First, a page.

Preschool Politics: Mississippi's Black Freedom Struggle and a Radical Head Start
Nov 17, 2015
from 03:30 PM to 05:00 PM
|Where||216 Willard Building|
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Crystal R. Sanders
Assistant Professor of African American Studies and History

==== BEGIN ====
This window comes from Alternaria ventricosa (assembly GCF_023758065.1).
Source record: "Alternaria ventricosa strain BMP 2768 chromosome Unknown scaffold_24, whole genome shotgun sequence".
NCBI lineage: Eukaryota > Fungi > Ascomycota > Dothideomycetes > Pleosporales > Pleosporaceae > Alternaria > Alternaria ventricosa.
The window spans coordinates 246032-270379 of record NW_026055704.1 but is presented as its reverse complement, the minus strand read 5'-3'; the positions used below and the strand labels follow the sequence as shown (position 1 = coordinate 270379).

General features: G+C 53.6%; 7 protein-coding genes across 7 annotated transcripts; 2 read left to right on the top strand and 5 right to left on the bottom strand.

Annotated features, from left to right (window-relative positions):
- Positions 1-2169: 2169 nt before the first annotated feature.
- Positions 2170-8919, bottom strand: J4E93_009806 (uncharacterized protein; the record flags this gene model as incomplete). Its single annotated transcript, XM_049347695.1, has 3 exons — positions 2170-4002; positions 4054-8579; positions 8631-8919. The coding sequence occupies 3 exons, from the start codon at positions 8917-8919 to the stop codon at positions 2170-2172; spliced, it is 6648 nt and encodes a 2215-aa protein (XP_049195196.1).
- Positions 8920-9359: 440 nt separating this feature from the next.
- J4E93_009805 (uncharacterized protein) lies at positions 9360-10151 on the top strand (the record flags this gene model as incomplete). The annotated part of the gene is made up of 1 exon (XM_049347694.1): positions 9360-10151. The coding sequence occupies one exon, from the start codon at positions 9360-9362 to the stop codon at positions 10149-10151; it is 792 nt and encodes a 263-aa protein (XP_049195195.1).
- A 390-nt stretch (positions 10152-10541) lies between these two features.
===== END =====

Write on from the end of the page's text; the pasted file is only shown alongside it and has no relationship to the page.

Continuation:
After the ink dried on the 1964 Civil Rights Act and the 1965 Voting Rights Act, citizens across America—in rural and urban areas—continued their quest for full freedom. For black Mississippians, full freedom included the enforcement of civil rights legislation, the chance to earn a decent wage, the opportunity to participate in community governance, and access to quality education. Leaving the cotton fields of Mississippi, black women created the Child Development Group of Mississippi (CDGM) in 1965, the largest inaugural Head Start program in the country. Between 1965 and 1968, CDGM operated nearly 100 Head Start centers in 24 counties. The program provided poor black children with early childhood education and it offered working-class black women high-paying jobs independent of the local white power structure. In a lecture titled “Preschool Politics,” Professor Sanders articulates how CDGM, a federal program for low-income preschoolers, produced a political battle between poor black mothers and grandmothers and white southern congressmen. Professor Sanders asserts that preschool education became controversial as Mississippi’s black working-class participants collaborated with the federal government and moved beyond teaching shapes and colors to challenge the state’s racially exploitative social practices, repressive political policies, and white supremacy ideology.